By Diana Morais
When something doesn’t go the way we expected, we are conditioned to ask ourselves “Why”. Why did this happen? Why did I do things this way? Why did I not deal with it differently?
This framing puts us in a victim place. Not only that, we nurture a feeling of guilt for not having done things another way. Most situations in life are about asking the best questions. Because the questions give us the direction of the way we will look and act in the future.
In a chess game, each piece has its role, vision and responsibility on the board. We can take the queen as an example. If we describe its physical characteristics, such as weight, size, colour, smell and even taste, it still doesn’t define who the queen really is in the game. Her ‘value’ comes from the way she acts in the system. If she loses a pawn during the game, she will lose perspective the minute she keeps asking herself ‘why’. The following moves will be in a defensive mode.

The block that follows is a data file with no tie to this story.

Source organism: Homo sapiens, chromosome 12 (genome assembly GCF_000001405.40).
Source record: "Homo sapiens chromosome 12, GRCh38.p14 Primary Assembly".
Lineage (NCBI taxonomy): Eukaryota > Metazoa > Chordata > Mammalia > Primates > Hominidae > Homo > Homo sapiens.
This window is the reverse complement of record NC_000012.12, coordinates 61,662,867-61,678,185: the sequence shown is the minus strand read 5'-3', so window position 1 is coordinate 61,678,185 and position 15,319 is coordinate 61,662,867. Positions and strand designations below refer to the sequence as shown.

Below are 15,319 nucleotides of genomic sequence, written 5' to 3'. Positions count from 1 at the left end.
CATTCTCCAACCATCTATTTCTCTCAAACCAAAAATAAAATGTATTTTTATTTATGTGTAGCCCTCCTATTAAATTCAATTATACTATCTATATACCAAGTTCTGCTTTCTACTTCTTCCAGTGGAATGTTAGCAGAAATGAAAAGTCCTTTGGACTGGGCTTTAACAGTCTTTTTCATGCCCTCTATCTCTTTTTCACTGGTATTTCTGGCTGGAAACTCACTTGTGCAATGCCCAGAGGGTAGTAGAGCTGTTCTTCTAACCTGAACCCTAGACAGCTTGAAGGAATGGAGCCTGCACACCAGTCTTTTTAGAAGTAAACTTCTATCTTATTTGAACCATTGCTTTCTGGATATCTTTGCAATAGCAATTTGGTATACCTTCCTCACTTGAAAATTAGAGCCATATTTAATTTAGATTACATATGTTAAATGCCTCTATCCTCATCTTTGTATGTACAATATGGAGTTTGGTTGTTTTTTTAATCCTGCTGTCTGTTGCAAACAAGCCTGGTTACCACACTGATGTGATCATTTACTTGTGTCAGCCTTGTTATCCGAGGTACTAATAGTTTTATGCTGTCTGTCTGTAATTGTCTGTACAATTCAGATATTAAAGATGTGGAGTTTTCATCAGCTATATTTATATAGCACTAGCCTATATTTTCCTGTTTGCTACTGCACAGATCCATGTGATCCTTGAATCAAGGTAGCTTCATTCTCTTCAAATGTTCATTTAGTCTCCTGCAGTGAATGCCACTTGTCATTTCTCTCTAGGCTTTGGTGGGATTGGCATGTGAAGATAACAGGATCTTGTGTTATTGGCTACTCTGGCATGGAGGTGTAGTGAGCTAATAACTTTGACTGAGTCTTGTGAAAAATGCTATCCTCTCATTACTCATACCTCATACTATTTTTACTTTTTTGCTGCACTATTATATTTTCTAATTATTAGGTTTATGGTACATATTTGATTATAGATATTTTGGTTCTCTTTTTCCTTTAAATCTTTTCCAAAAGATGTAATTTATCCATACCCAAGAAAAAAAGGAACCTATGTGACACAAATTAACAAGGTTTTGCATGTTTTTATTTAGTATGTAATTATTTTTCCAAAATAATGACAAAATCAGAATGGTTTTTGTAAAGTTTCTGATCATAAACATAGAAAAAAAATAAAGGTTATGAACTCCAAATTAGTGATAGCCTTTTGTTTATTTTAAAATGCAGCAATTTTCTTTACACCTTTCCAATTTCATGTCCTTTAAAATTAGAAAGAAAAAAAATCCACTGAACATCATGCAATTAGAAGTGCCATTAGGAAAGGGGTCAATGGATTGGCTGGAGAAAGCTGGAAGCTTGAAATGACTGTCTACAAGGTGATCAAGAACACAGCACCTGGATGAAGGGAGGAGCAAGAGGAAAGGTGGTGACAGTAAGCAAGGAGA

Unless we are a detective, let’s say then that there are questions more intelligent than “why”. In order to gain a better perspective of who we are and what we can do for our desires, ‘what’ and ‘how’ seem more in order. This gives us a sense of “there’s something I can do to move forward”. Our attitudes are what puts us in a place of respect for ourselves, and consequently for others. We all have the power to change anything in our lives.
So before we ask ‘why’, let’s ask: What is my desire? What can I do for my desire right now?
Change now and live a different effect.